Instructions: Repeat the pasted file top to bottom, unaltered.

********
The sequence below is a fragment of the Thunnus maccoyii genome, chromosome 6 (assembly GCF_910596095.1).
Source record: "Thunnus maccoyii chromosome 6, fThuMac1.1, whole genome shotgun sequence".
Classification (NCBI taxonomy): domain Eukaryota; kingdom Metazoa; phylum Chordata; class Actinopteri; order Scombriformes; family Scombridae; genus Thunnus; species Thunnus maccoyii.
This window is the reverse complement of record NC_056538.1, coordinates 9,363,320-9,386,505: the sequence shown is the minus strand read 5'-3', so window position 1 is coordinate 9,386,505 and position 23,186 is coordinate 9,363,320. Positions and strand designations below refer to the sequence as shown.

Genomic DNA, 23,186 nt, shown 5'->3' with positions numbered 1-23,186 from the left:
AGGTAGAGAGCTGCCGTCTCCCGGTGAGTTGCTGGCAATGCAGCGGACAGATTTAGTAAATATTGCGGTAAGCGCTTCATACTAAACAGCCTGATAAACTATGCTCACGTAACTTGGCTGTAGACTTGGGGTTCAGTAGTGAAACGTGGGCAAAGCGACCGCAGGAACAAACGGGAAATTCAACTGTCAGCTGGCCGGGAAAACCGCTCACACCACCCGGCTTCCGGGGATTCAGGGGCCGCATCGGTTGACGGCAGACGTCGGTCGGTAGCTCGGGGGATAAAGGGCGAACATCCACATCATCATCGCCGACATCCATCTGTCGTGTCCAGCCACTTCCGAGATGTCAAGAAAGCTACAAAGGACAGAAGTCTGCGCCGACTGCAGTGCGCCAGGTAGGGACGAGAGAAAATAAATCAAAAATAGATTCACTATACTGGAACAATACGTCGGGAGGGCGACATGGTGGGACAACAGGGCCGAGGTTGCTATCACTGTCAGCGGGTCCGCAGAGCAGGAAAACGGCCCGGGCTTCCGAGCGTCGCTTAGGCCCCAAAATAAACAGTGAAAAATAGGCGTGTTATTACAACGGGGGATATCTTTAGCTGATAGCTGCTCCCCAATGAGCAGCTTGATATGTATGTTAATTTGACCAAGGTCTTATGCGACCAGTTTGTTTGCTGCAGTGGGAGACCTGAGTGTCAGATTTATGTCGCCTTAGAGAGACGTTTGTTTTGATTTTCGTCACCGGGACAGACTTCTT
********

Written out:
The sequence below is a fragment of the Thunnus maccoyii genome, chromosome 6 (assembly GCF_910596095.1).
Source record: "Thunnus maccoyii chromosome 6, fThuMac1.1, whole genome shotgun sequence".
Classification (NCBI taxonomy): domain Eukaryota; kingdom Metazoa; phylum Chordata; class Actinopteri; order Scombriformes; family Scombridae; genus Thunnus; species Thunnus maccoyii.
This window is the reverse complement of record NC_056538.1, coordinates 9,363,320-9,386,505: the sequence shown is the minus strand read 5'-3', so window position 1 is coordinate 9,386,505 and position 23,186 is coordinate 9,363,320. Positions and strand designations below refer to the sequence as shown.

Genomic DNA, 23,186 nt, shown 5'->3' with positions numbered 1-23,186 from the left:
AGGTAGAGAGCTGCCGTCTCCCGGTGAGTTGCTGGCAATGCAGCGGACAGATTTAGTAAATATTGCGGTAAGCGCTTCATACTAAACAGCCTGATAAACTATGCTCACGTAACTTGGCTGTAGACTTGGGGTTCAGTAGTGAAACGTGGGCAAAGCGACCGCAGGAACAAACGGGAAATTCAACTGTCAGCTGGCCGGGAAAACCGCTCACACCACCCGGCTTCCGGGGATTCAGGGGCCGCATCGGTTGACGGCAGACGTCGGTCGGTAGCTCGGGGGATAAAGGGCGAACATCCACATCATCATCGCCGACATCCATCTGTCGTGTCCAGCCACTTCCGAGATGTCAAGAAAGCTACAAAGGACAGAAGTCTGCGCCGACTGCAGTGCGCCAGGTAGGGACGAGAGAAAATAAATCAAAAATAGATTCACTATACTGGAACAATACGTCGGGAGGGCGACATGGTGGGACAACAGGGCCGAGGTTGCTATCACTGTCAGCGGGTCCGCAGAGCAGGAAAACGGCCCGGGCTTCCGAGCGTCGCTTAGGCCCCAAAATAAACAGTGAAAAATAGGCGTGTTATTACAACGGGGGATATCTTTAGCTGATAGCTGCTCCCCAATGAGCAGCTTGATATGTATGTTAATTTGACCAAGGTCTTATGCGACCAGTTTGTTTGCTGCAGTGGGAGACCTGAGTGTCAGATTTATGTCGCCTTAGAGAGACGTTTGTTTTGATTTTCGTCACCGGGACAGACTTCTT